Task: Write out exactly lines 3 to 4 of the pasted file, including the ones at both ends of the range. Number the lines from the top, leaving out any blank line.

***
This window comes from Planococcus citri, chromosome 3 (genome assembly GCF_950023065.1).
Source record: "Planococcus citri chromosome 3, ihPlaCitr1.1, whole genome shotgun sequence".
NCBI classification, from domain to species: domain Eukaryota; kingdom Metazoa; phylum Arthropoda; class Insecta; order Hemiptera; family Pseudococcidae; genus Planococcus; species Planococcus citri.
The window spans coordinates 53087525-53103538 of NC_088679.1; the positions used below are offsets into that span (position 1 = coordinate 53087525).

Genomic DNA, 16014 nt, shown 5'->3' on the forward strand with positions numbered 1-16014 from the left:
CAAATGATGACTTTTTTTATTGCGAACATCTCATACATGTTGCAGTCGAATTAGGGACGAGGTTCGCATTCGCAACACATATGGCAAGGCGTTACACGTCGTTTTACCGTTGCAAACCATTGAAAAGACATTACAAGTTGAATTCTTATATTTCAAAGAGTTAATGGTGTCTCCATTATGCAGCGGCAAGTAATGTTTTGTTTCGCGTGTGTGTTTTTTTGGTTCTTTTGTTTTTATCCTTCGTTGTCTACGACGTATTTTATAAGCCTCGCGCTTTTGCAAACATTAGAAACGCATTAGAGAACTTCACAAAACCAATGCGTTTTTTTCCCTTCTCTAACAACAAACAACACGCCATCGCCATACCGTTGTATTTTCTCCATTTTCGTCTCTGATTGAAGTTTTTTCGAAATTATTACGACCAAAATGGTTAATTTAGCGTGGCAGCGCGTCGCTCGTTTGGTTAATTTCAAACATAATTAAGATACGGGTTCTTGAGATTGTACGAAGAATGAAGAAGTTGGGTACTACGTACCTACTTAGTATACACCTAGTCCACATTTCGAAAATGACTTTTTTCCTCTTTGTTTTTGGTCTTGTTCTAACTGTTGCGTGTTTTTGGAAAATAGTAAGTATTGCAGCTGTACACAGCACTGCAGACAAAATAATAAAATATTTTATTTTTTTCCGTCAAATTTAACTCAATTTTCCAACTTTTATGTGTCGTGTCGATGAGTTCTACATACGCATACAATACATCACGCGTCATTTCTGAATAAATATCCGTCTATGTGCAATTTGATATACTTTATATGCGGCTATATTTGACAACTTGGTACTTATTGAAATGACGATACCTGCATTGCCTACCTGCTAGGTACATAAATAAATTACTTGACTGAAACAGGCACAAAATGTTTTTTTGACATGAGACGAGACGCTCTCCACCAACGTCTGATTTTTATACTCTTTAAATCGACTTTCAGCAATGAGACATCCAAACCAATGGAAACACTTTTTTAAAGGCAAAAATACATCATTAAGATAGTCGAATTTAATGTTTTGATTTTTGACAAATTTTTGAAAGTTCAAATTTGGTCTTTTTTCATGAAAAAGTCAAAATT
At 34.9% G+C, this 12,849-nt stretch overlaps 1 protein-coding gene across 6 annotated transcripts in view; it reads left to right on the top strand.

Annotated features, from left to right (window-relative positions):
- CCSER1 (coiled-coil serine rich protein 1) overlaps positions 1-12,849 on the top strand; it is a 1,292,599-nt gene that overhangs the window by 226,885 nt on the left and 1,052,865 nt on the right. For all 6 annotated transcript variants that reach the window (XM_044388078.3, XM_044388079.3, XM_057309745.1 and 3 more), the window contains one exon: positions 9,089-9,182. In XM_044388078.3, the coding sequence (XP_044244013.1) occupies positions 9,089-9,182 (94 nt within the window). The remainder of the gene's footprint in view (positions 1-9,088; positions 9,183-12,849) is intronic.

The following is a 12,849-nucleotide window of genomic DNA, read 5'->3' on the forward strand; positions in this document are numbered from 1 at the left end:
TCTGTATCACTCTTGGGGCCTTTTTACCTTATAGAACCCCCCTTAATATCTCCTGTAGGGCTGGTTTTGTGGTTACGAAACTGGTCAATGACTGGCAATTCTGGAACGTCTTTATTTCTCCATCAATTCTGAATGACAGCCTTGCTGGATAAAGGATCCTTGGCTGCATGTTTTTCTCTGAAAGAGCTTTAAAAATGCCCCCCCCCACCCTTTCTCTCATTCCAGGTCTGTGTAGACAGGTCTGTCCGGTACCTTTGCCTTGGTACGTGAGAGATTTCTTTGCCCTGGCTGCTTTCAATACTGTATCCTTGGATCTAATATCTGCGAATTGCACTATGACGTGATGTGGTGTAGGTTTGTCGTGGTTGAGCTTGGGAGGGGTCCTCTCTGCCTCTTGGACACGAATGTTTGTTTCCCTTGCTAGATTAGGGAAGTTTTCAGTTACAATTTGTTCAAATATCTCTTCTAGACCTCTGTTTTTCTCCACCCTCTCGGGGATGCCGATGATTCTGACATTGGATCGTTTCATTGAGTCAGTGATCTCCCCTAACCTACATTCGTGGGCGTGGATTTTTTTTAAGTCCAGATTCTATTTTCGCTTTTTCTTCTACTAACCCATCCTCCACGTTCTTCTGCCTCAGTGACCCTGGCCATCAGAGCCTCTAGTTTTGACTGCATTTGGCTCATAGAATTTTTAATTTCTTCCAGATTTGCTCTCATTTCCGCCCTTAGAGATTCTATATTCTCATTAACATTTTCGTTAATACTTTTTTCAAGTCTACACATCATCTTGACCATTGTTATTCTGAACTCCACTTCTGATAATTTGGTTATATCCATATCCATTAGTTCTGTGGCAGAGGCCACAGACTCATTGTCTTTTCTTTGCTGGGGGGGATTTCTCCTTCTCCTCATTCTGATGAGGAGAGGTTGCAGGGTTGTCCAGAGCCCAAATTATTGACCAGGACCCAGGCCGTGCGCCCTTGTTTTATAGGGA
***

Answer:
NCBI classification, from domain to species: domain Eukaryota; kingdom Metazoa; phylum Arthropoda; class Insecta; order Hemiptera; family Pseudococcidae; genus Planococcus; species Planococcus citri.
The window spans coordinates 53087525-53103538 of NC_088679.1; the positions used below are offsets into that span (position 1 = coordinate 53087525).